From Buffalo to Alaska, Washington to the Dry Tortugas, Vowell visits locations immortalized and influenced by the spilling of politically important blood, reporting as she goes with her trademark blend of wisecracking humor, remarkable honesty, and thought-provoking criticism. We learn about the jinx that was Robert Todd Lincoln (present at the assassinations of Presidents Lincoln, Garfield, and McKinley) and witness the politicking that went into the making of the Lincoln Memorial. The resulting narrative is much more than an entertaining and informative travelogue, it is the disturbing and fascinating story of how American death has been manipulated by popular culture, including literature, architecture, sculpture, and, the author's favorite, historical tourism.
Though the themes of loss and violence are explored and we make detours to see how the Republican Party became the Republican Party, there are lighter diversions into the lives of the three presidents and their assassins, including mummies, show tunes, mean-spirited totem poles, and a 19th-century biblical sex cult.
In Order of Appearance:
Conan O'Brien...Robert Todd Lincoln
Eric Bogosian...John Wilkes Booth
Stephen King...President Abraham Lincoln
Dave Eggers...Mike Ryan
Catherine Keener...Gretchen Worden
Jon Stewart...President James A. Garfield
Tony Kushner...John Humphrey Noyes
Brad Bird...Charles Guiteau & Emma Goldman
Daniel Handler...President William McKinley
Greg Giraldo...President Theodore Roosevelt
David Rakoff...Leon Czolgosz
©2005 Sarah Vowell; (P)2005 Simon & Schuster Inc. AUDIOWORKS is an imprint of Simon & Schuster Audio Division, Simon & Schuster, Inc.
"Vowell has a perspective on American history that is definitely funny." (School Library Journal)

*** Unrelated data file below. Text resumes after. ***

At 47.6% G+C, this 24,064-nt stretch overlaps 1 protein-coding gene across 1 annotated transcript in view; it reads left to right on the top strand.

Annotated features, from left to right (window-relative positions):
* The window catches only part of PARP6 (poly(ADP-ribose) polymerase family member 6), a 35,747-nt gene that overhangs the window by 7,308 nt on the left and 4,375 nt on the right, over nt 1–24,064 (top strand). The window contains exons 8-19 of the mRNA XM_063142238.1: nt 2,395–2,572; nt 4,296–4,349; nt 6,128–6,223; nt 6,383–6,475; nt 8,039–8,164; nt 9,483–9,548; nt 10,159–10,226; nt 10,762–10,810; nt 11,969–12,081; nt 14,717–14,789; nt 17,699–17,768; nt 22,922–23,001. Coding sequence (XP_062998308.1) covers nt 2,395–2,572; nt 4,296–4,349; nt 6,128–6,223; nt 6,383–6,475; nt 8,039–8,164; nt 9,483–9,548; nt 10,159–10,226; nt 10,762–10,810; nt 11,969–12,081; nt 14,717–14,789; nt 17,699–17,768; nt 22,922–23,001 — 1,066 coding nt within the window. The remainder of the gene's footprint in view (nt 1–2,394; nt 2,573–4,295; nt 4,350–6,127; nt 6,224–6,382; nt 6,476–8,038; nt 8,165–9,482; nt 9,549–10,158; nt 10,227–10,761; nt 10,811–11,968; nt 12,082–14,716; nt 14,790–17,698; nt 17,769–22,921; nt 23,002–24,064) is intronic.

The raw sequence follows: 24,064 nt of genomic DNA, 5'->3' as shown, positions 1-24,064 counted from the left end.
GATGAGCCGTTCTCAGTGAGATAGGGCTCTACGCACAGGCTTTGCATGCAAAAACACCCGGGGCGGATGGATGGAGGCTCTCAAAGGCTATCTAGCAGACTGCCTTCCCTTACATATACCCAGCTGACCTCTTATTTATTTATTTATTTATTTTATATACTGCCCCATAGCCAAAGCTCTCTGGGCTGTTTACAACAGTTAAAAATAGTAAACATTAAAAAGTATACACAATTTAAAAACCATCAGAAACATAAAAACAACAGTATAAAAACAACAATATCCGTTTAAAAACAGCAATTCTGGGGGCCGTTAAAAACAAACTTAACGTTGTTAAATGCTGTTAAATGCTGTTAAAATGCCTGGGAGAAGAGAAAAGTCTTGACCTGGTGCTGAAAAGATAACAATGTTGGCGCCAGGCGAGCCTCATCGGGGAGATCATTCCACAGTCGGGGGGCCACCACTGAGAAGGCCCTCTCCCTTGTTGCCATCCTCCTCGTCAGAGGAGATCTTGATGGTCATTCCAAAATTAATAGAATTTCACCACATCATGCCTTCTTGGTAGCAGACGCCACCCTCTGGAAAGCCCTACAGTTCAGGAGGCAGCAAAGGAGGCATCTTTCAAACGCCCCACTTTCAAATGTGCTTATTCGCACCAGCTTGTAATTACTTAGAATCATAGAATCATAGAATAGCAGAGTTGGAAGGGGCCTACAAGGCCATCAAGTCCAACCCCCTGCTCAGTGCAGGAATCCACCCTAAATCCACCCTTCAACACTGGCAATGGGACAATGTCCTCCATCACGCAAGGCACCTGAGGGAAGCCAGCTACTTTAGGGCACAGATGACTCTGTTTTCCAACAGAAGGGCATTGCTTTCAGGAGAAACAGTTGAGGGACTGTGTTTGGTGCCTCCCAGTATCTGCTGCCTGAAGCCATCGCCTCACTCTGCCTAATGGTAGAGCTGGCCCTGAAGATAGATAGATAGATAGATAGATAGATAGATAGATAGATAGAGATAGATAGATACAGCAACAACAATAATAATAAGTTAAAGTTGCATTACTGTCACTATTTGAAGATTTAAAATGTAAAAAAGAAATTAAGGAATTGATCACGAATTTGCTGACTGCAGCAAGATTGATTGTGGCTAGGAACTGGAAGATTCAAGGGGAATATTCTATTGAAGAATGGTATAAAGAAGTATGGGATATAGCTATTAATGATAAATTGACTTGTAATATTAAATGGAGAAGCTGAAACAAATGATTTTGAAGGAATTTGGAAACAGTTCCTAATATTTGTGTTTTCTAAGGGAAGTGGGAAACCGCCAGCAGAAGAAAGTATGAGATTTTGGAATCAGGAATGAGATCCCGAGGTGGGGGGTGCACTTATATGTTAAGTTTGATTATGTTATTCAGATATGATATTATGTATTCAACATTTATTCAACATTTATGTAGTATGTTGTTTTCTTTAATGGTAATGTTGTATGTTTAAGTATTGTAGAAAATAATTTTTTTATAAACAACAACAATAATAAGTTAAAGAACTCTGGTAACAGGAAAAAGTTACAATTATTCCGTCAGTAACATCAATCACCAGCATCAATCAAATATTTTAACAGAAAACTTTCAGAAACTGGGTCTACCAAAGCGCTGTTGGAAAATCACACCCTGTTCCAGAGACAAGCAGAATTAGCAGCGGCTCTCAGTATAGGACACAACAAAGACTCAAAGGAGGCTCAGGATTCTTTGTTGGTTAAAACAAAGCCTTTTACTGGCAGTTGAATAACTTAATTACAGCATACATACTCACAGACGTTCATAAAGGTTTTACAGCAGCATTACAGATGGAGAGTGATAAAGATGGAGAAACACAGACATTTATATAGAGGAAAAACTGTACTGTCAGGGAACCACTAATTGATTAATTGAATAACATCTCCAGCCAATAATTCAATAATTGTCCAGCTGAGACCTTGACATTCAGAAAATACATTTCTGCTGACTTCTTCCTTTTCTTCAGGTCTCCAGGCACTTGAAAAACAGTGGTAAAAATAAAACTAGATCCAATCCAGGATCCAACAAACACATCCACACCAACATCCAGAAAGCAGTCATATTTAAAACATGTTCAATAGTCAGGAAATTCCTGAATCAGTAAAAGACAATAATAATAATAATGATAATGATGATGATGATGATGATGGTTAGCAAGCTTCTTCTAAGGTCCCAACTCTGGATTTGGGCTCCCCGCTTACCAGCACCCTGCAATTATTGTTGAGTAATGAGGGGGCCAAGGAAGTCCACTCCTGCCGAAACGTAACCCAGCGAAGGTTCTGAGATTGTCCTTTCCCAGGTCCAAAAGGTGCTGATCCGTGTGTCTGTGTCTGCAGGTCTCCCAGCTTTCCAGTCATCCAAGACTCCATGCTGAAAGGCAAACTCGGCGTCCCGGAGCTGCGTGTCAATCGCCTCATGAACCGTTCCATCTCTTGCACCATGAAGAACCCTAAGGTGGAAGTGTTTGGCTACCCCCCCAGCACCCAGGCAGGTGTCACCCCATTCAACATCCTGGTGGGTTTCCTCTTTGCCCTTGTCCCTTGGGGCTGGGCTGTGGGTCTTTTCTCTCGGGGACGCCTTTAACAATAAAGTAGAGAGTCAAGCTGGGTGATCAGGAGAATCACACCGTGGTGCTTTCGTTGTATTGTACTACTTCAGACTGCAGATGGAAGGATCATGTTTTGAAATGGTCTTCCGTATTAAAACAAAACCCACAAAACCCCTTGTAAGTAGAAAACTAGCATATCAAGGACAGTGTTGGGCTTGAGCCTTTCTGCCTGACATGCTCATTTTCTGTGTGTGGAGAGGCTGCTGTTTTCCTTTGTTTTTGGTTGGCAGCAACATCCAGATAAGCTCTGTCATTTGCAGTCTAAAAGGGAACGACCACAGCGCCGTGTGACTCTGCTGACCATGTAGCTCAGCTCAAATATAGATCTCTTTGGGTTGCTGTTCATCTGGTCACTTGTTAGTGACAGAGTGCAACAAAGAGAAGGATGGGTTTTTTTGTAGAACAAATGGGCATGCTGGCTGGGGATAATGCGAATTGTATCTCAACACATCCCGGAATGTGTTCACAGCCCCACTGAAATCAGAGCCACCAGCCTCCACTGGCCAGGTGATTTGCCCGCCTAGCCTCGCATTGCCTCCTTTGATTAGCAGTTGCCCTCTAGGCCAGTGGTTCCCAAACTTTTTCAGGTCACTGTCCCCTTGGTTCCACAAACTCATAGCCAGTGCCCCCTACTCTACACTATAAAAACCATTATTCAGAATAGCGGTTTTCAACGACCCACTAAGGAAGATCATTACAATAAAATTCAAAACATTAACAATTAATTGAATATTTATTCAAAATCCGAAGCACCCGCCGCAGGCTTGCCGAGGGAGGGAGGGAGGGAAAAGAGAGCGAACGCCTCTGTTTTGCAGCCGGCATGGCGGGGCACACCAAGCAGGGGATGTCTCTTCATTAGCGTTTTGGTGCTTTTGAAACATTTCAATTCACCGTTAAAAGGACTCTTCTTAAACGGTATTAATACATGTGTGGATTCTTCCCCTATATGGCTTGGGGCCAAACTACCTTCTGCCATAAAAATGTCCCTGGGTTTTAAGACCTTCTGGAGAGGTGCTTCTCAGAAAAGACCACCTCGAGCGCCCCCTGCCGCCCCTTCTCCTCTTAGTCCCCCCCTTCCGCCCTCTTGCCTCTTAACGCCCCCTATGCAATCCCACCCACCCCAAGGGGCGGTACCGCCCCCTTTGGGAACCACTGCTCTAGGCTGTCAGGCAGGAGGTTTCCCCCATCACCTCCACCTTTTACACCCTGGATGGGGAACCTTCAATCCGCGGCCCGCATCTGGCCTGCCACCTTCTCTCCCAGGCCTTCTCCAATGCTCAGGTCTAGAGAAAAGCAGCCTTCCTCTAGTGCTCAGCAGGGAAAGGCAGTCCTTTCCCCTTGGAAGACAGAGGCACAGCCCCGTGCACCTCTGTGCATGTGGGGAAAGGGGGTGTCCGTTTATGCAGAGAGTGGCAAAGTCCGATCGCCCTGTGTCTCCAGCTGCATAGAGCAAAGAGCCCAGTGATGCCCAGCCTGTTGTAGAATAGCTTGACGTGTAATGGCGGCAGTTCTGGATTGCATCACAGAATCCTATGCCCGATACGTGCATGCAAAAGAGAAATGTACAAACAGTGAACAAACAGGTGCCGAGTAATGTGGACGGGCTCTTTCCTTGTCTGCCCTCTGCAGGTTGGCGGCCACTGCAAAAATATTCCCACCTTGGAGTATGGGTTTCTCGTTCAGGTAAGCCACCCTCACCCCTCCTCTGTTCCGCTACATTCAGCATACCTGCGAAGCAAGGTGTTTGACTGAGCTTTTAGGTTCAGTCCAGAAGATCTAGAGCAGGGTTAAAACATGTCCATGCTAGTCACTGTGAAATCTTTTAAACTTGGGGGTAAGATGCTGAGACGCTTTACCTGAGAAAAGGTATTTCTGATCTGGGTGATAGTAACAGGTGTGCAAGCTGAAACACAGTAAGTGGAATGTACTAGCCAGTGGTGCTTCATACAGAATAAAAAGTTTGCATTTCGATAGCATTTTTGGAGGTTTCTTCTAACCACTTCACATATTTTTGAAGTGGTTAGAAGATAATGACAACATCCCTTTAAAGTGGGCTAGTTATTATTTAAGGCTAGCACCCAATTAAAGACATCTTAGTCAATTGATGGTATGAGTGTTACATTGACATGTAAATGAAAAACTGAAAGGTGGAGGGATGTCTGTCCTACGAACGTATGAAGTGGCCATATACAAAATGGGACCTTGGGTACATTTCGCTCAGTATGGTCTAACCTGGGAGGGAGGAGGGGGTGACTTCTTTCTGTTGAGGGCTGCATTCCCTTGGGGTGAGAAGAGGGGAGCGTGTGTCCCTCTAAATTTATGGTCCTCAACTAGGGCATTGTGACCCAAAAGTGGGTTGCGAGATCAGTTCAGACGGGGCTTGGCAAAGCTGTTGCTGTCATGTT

"Wacky, weirdly enthralling....This is history at its most morbid and most fascinating and, fortunately, one needn't share Vowell's interest in the macabre to thoroughly enjoy this unusual tour." (Publishers Weekly)
"An engaging tour....Audiobook listeners get serious bang for their buck, including guest appearances by Stephen King (as Lincoln), Jon Stewart, Conan O'Brien, and Eric Bogosian, among others." (AudioFile)
Both my husband and I listened to this book, as did our children when they were forced to in the car. Agreed, her delivery is a bit odd, and her voice takes a bit of getting used to, but I learned more US history (which says a lot, since that was my minor in university) from the 5 hours of this book than I learned in an entire university course. The depth of her knowledge on this topic is extensive, and her patriotism -- being defined as a true love for her country, not the flag-waving, blind devotion to AMERICA that the Right seems to define as the only "true" patriotism -- is undeniable. Her quirky humour kept me laughing, and the historical trivia kept me riveted through four or five straight days of commuting. I would recommend this to anyone who wants a different perspective on American history -- should be a hit with fans of Jon Stewart!